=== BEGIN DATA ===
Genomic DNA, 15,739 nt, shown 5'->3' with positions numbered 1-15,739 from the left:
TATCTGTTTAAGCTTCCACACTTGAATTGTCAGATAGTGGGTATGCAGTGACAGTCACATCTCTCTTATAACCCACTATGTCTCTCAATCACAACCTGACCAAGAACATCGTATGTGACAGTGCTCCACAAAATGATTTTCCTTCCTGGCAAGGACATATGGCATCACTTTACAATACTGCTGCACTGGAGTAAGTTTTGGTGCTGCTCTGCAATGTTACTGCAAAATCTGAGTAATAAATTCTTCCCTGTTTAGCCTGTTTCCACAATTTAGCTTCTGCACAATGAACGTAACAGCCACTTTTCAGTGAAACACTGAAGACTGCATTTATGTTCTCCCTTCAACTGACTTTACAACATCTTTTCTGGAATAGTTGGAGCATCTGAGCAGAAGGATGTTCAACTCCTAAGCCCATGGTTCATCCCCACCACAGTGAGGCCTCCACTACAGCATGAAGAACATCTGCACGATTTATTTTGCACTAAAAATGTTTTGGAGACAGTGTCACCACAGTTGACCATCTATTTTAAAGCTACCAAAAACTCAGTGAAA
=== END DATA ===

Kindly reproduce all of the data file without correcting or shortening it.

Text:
Genomic DNA, 15,739 nt, shown 5'->3' with positions numbered 1-15,739 from the left:
TATCTGTTTAAGCTTCCACACTTGAATTGTCAGATAGTGGGTATGCAGTGACAGTCACATCTCTCTTATAACCCACTATGTCTCTCAATCACAACCTGACCAAGAACATCGTATGTGACAGTGCTCCACAAAATGATTTTCCTTCCTGGCAAGGACATATGGCATCACTTTACAATACTGCTGCACTGGAGTAAGTTTTGGTGCTGCTCTGCAATGTTACTGCAAAATCTGAGTAATAAATTCTTCCCTGTTTAGCCTGTTTCCACAATTTAGCTTCTGCACAATGAACGTAACAGCCACTTTTCAGTGAAACACTGAAGACTGCATTTATGTTCTCCCTTCAACTGACTTTACAACATCTTTTCTGGAATAGTTGGAGCATCTGAGCAGAAGGATGTTCAACTCCTAAGCCCATGGTTCATCCCCACCACAGTGAGGCCTCCACTACAGCATGAAGAACATCTGCACGATTTATTTTGCACTAAAAATGTTTTGGAGACAGTGTCACCACAGTTGACCATCTATTTTAAAGCTACCAAAAACTCAGTGAAA